This report focuses on the role played by the government and the security forces in the violence. It does not address the substantial responsibility of the two largest black political groups, Inkatha and the ANC, for the escalation in violence, nor does it make any effort to assess their relative blame. This report also does not analyze the proliferation of illegal weapons or the social and economic factors underlying the violence that are the legacy of apartheid. While Africa Watch calls on all parties to cooperate in making genuine efforts to end the violence, and we recognize that it will take many years to reverse the effects of systematic discrimination against most of South Africa's population, we believe that the government could take immediate steps to break the spiral of violence. Our report finds that much more could and should have been done by the government and the security forces in the past two years to deploy the resources at their disposal, including their investigative and prosecutorial powers, to prevent further violence.

The need to take urgent action to prevent political violence has been emphasized more than ever by the assassination of Chris Hani, the leader of the South African Communist Party and one of the most influential black politicians in South Africa, on April 10, 1993, as this report went to press.


Of the 17 recommendations made by Africa Watch in our January 1991 report, no noticeable progress has been made in implementing eight recommendations (the recommendations are summarized below and discussed in detail in the sections following this Summary):

  • "Afford adequate police protection to all groups ...."

  • "Retrain security forces ...."

  • "Consolidate the forces into one force ...."

  • "Be more thorough in preparing cases ...."

  • "Lift emergency restrictions on "unrest areas" ...."

  • "Begin immediately to dismantle the homeland administrative structures ...."

  • "Establish administrative and judicial procedures that provide for the prompt and effective discipline or prosecution of those who have abused the new guidelines."

  • "Ensure that courts are adequately equipped to try violence-related cases without delay."

Of the remaining nine recommendations, real progress has been made in implementing only three:

  • "Issue written orders that establish public guidelines about the procedures that security forces personnel should follow in dealing with political violence."

  • "The results of these investigations, including information about any disciplinary action ... should be made public."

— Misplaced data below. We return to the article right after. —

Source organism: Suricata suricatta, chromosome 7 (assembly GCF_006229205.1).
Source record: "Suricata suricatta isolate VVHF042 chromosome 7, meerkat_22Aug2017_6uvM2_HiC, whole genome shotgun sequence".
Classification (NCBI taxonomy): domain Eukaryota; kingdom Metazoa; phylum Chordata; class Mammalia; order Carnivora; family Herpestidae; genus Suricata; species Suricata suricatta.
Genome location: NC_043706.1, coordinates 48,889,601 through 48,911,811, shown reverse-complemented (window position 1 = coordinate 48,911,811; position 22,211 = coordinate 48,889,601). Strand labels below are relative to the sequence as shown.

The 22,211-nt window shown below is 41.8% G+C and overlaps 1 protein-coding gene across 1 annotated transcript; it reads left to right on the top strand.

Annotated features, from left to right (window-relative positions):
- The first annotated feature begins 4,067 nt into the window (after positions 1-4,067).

• "Invite genuinely independent domestic and international monitoring groups to help implement changes."

Only half-hearted attempts have been made to implement the remaining six recommendations:

  • "Issue clear and unequivocal instructions to all members of the security forces that bias against any group will not be tolerated ...." ‑- The failure to enforce these instructions has considerably weakened their effectiveness.

  • "Afford witnesses adequate protection ...." ‑- A program has recently been created that applies only to witnesses testifying before the Goldstone Commission. No program has been made available to witnesses in criminal trials.

  • "Establish independent and thorough judicial commissions of inquiry ...." ‑- The Goldstone Commission, which has no power to try offenses, has been the only independent commission to investigate misconduct by the security forces.

  • "Hold joint forums with police and political groups to hear grievances ...." ‑- The minimal efforts made have not been supported by the government, and have operated on the basis of part-time and volunteer personnel.

  • "Take steps to speed up the judicial process ...." ‑- Implementing legislation abandons many fundamental rights of the accused.

  • "Investigate all allegations of abuses by the SAP, the KZP and the SADF...."

Two years after the release of the Africa Watch report, the situation in South Africa remains volatile. Because the violence is the single greatest obstacle to the transition to democracy, it is incumbent on the government to make every effort to bring it to an end. It is hoped that the compromises arrived at by the government and the ANC in February 1993 in preparation for the resumption of all-party negotiations may signal the beginning of a new period in which violence is controlled.

The 1991 report directed recommendations to the South African security forces and to the National Party government. What follows is our analysis of the extent to which each of those recommendations has been implemented.

1 The Goldstone Commission was established by the government on October 24, 1991, under the terms of the Prevention of Public Volence and Intimidation Act of 1991, and is a structure of the National Peace Accord. Mr. Justice Goldstone, who is a judge of the Appellate Division of the Supreme Court (South Africa's highest court of appeal), was unanimously approved as chair of the five-person Commission by all 19 parties to the National Peace Accord. He was the chair of an earlier enquiry which blamed police for opening fire on a march of 50,000 in Sebokeng on March 26, 1990, killing nine people and injuring hundreds more.

2 The Commission has received many requests to investigate incidents of violence and has established several sub-committees to enable it to investigate a greater number of violent incidents. It has conducted 24 major enquiries and produced numerous reports on different aspects of the political violence. See Recommendations to the National Party Government.

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May 1993